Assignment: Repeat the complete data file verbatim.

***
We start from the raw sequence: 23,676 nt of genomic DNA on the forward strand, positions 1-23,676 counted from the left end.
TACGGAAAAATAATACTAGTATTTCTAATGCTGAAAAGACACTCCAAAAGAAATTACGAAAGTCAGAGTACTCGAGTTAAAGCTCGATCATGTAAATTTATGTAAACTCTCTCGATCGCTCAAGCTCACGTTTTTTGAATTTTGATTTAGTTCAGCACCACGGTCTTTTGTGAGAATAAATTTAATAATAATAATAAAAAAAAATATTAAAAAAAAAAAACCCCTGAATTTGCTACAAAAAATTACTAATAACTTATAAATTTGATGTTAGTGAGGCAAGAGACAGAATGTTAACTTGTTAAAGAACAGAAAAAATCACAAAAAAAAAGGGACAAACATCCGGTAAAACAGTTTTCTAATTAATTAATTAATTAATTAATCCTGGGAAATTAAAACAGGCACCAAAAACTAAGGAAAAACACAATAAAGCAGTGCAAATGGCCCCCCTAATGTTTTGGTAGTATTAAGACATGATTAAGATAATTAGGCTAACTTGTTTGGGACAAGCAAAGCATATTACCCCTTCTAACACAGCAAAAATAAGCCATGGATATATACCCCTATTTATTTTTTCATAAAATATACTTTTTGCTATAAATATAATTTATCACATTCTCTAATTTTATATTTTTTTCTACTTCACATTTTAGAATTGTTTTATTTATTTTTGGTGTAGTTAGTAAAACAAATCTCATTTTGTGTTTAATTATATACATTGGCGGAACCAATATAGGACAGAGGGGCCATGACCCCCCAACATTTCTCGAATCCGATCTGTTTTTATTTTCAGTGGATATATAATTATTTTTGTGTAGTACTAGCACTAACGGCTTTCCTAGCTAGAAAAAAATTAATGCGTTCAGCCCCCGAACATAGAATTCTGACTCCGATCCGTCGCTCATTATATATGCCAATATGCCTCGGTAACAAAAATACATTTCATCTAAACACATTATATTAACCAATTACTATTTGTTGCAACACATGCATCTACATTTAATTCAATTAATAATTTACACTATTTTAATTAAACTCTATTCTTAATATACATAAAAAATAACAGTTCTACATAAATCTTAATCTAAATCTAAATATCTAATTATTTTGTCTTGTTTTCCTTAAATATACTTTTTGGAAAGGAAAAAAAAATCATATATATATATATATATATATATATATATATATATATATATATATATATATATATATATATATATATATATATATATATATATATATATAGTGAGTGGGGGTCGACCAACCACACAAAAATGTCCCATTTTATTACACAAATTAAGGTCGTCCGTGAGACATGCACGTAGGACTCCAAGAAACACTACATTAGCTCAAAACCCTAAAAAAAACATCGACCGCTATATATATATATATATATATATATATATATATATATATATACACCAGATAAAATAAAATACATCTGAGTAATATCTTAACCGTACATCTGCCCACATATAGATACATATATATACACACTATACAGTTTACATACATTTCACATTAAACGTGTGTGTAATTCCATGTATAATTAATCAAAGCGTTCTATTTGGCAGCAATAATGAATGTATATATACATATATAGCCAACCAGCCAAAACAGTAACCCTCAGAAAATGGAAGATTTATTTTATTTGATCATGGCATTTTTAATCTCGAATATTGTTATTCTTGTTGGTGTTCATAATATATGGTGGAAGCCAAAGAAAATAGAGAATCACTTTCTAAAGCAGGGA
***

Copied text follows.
We start from the raw sequence: 23,676 nt of genomic DNA on the forward strand, positions 1-23,676 counted from the left end.
TACGGAAAAATAATACTAGTATTTCTAATGCTGAAAAGACACTCCAAAAGAAATTACGAAAGTCAGAGTACTCGAGTTAAAGCTCGATCATGTAAATTTATGTAAACTCTCTCGATCGCTCAAGCTCACGTTTTTTGAATTTTGATTTAGTTCAGCACCACGGTCTTTTGTGAGAATAAATTTAATAATAATAATAAAAAAAAATATTAAAAAAAAAAAACCCCTGAATTTGCTACAAAAAATTACTAATAACTTATAAATTTGATGTTAGTGAGGCAAGAGACAGAATGTTAACTTGTTAAAGAACAGAAAAAATCACAAAAAAAAAGGGACAAACATCCGGTAAAACAGTTTTCTAATTAATTAATTAATTAATTAATCCTGGGAAATTAAAACAGGCACCAAAAACTAAGGAAAAACACAATAAAGCAGTGCAAATGGCCCCCCTAATGTTTTGGTAGTATTAAGACATGATTAAGATAATTAGGCTAACTTGTTTGGGACAAGCAAAGCATATTACCCCTTCTAACACAGCAAAAATAAGCCATGGATATATACCCCTATTTATTTTTTCATAAAATATACTTTTTGCTATAAATATAATTTATCACATTCTCTAATTTTATATTTTTTTCTACTTCACATTTTAGAATTGTTTTATTTATTTTTGGTGTAGTTAGTAAAACAAATCTCATTTTGTGTTTAATTATATACATTGGCGGAACCAATATAGGACAGAGGGGCCATGACCCCCCAACATTTCTCGAATCCGATCTGTTTTTATTTTCAGTGGATATATAATTATTTTTGTGTAGTACTAGCACTAACGGCTTTCCTAGCTAGAAAAAAATTAATGCGTTCAGCCCCCGAACATAGAATTCTGACTCCGATCCGTCGCTCATTATATATGCCAATATGCCTCGGTAACAAAAATACATTTCATCTAAACACATTATATTAACCAATTACTATTTGTTGCAACACATGCATCTACATTTAATTCAATTAATAATTTACACTATTTTAATTAAACTCTATTCTTAATATACATAAAAAATAACAGTTCTACATAAATCTTAATCTAAATCTAAATATCTAATTATTTTGTCTTGTTTTCCTTAAATATACTTTTTGGAAAGGAAAAAAAAATCATATATATATATATATATATATATATATATATATATATATATATATATATATATATATATATATATATATATATATATATATATATATATAGTGAGTGGGGGTCGACCAACCACACAAAAATGTCCCATTTTATTACACAAATTAAGGTCGTCCGTGAGACATGCACGTAGGACTCCAAGAAACACTACATTAGCTCAAAACCCTAAAAAAAACATCGACCGCTATATATATATATATATATATATATATATATATATATATATACACCAGATAAAATAAAATACATCTGAGTAATATCTTAACCGTACATCTGCCCACATATAGATACATATATATACACACTATACAGTTTACATACATTTCACATTAAACGTGTGTGTAATTCCATGTATAATTAATCAAAGCGTTCTATTTGGCAGCAATAATGAATGTATATATACATATATAGCCAACCAGCCAAAACAGTAACCCTCAGAAAATGGAAGATTTATTTTATTTGATCATGGCATTTTTAATCTCGAATATTGTTATTCTTGTTGGTGTTCATAATATATGGTGGAAGCCAAAGAAAATAGAGAATCACTTTCTAAAGCAGGGA